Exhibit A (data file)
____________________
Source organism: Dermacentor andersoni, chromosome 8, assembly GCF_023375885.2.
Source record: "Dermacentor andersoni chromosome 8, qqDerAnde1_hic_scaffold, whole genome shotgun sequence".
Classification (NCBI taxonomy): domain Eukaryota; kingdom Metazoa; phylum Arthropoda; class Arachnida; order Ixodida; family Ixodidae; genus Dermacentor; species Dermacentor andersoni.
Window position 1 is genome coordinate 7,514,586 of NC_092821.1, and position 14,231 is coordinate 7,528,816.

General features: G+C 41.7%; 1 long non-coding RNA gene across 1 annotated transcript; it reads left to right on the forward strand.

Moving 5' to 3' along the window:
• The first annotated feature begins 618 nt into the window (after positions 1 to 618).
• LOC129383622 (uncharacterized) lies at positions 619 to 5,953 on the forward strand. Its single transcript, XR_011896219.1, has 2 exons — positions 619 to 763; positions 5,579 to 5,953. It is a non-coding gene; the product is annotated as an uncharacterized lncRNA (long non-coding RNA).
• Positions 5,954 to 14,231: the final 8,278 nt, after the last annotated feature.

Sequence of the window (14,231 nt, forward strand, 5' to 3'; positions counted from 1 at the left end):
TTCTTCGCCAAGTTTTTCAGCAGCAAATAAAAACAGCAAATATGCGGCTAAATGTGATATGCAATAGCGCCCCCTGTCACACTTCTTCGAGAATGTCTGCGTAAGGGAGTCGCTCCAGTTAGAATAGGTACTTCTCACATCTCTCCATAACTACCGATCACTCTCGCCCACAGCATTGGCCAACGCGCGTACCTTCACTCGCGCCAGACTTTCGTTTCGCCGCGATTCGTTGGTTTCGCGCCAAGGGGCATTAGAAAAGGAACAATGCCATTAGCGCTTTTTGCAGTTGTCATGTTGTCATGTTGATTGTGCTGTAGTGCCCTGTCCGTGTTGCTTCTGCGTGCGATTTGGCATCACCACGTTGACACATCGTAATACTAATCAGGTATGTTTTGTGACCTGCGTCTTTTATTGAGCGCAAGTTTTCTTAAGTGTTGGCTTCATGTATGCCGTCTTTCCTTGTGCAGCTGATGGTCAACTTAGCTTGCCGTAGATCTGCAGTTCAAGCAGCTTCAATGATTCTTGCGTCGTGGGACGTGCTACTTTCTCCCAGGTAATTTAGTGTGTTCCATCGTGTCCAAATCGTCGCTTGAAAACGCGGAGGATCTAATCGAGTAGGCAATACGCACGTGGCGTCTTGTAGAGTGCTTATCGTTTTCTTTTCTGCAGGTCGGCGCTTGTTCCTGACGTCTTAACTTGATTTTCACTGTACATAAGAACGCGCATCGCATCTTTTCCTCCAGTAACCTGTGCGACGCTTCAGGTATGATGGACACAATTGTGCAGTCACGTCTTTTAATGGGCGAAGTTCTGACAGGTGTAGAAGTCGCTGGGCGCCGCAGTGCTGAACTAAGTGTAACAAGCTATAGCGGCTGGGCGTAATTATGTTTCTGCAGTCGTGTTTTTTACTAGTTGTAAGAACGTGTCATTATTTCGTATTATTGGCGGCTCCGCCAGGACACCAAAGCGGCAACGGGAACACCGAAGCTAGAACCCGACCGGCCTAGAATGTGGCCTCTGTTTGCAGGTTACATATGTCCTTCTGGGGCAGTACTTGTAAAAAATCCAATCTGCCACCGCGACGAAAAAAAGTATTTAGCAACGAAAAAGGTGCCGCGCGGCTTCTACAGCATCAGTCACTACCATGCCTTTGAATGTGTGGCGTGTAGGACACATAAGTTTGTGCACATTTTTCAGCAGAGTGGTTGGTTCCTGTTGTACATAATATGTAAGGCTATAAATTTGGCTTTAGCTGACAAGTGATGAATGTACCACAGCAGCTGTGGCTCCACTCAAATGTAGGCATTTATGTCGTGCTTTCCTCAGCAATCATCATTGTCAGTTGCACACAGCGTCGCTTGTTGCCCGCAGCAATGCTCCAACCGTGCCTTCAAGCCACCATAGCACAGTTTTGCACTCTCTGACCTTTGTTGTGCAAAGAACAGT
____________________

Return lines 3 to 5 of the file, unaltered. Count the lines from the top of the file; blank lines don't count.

Classification (NCBI taxonomy): domain Eukaryota; kingdom Metazoa; phylum Arthropoda; class Arachnida; order Ixodida; family Ixodidae; genus Dermacentor; species Dermacentor andersoni.
Window position 1 is genome coordinate 7,514,586 of NC_092821.1, and position 14,231 is coordinate 7,528,816.

General features: G+C 41.7%; 1 long non-coding RNA gene across 1 annotated transcript; it reads left to right on the forward strand.